Chattanooga Now Chattanooga Theatre Centre wraps up season with musical comedy 'Spamalot'

Chattanooga Now Chattanooga Theatre Centre wraps up season with musical comedy 'Spamalot'

July 14th, 2016 by Susan Pierce in Chattanooga Now - Art

King Arthur and his Knights of the Round Table are played by Will Park (Sir Bedevere), Randy Forester (Patsy), Rob Inman (King Arthur), Bryan Kelly (Sir Lancelot) and Jonathan Wilson (Sir Galahad), from left, in the production of "Spamalot" at Chattanooga Theatre Centre.

Photo by Cansler Photography/Contributed Photo

If you go

› What: “Spamalot.”

› When: 8 p.m. Fridays-Saturdays, July 15-16, 22-23 and 29-30; 7 p.m. Thursdays, July 21 and 28; 2:30 p.m. Sundays, July 24 and 31.

› Where: Chattanooga Theatre Centre, 400 River St.

› Admission: $35 opening night, $15-$30 all others.

› Phone: 423-267-8534.

› Website: www.theatrecentre.com.

Special events

Thursday, July 21: Captioning for hard of hearing

Friday, July 22: Ghostlight/talkback question-and-answer session

Friday, July 29: Girls Night Out

The Chattanooga Theatre Centre will wrap up its season with "Spamalot," the hilarious musical mashup of Arthurian legend and 1975 movie "Monty Python and the Holy Grail," making it the first local theater company to stage the comedy.

Eric Idle wrote the book and lyrics for "Spamalot" and co-wrote its music with John Du Prez. It's a very irreverent parody of "Monty Python and the Holy Grail" that tells King Arthur and his Knights of the Round Table quite differently from the age-old legend. The original 2005 Broadway production of "Spamalot," directed by Mike Nichols, won three Tony Awards, including Best Musical.

When asked about the musical's unusual name in a 2014 press interview, Idle explained the title was inspired by the movie line, "We eat ham and jam and Spam a lot."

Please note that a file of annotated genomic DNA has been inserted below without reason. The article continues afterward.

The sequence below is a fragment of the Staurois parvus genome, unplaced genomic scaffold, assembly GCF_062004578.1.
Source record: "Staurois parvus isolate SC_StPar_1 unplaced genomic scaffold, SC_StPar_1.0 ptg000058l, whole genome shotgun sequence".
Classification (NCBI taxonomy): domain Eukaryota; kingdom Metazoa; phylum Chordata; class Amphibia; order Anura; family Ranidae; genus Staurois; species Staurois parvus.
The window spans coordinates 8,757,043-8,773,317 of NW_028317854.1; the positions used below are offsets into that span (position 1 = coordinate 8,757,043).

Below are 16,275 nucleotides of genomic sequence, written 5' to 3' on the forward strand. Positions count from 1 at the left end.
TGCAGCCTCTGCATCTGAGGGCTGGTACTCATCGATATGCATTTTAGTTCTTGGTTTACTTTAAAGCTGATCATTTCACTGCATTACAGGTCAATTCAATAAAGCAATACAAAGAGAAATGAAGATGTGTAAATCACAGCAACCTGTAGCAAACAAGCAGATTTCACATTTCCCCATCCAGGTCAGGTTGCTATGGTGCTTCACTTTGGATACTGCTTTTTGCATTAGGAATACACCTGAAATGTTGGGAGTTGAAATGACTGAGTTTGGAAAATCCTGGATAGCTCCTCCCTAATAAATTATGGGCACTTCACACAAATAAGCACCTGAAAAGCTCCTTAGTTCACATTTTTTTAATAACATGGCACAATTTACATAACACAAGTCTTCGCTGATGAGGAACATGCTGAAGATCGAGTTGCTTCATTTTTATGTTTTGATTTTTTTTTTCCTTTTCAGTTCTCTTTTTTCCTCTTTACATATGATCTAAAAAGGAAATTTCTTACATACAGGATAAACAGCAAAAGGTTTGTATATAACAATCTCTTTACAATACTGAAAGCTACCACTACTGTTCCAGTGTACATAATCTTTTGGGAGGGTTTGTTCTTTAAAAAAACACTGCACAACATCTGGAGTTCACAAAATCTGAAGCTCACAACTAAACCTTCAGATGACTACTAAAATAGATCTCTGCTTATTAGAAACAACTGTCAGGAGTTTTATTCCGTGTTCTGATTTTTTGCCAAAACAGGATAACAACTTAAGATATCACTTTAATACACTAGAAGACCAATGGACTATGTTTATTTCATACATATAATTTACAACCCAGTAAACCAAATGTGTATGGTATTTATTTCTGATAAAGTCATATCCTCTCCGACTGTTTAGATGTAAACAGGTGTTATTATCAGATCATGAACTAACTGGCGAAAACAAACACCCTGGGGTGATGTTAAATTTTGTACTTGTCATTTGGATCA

In the musical, "Arthur is sent on a quest to find the Holy Grail by the Lady of the Lake in a fabulous production number," director Lindsay Fussell says. "Arthur's sidekick is Patsy, a manservant who also serves as his horse. It's a really fun bit how Patsy becomes the horse."

While on his quest, Arthur recruits men to become his knights, who then join him on the quest. On their adventure they encounter Tim the Enchanter, Not Dead Fred, French people throwing chickens, as well as the Lady of the Lake and her Laker Girls.

"There's even a bit of audience participation in the show," says Fussell.

Rob Inman, a longtime audience favorite in CTC musicals, is cast as Arthur. Jennifer Arbogast is the Lady of the Lake. They are the only two of eight principal cast members who do not play multiple roles.

"Sir Lancelot is Bryan Kelly like you've never seen him," laughs Fussell. "He plays Lancelot, Knight of Ni and Tim the Enchanter. He has to use four different accents in the course of the show, and he's just amazing."

Fussell says the singers are accompanied by a six-piece ensemble directed by Tim Hinck.

"This show is filled with frolicking, rollicking music as well as beautiful power ballads," she says.

Contact Susan Pierce at spierce@timesfreepress.com or 423-757-6284.

The cast

King Arthur: Rob Inman

Sir Robin: Garrett Henson

Sir Lancelot: Bryan Kelly

Patsy: Randy Forester

Sir Galahad: Jonathan Wilson

Sir Bedevere: Will Park

Lady of the Lake: Jennifer Arbogast

Historian: Josh Ruben

Female ensemble: Addie Counts, Holli Hutson, Lauren Rayhab, Charlotte Smith, Emily Selleck and Sophie Shelton

Male ensemble: Chris Barr, Steve LaMar, R.J. O’Connell, Rodney Van Valkenburg, Peyton West and Christopher Wilson

Director and choreographer: Lindsay Fussell

Musical director: Tim Hinck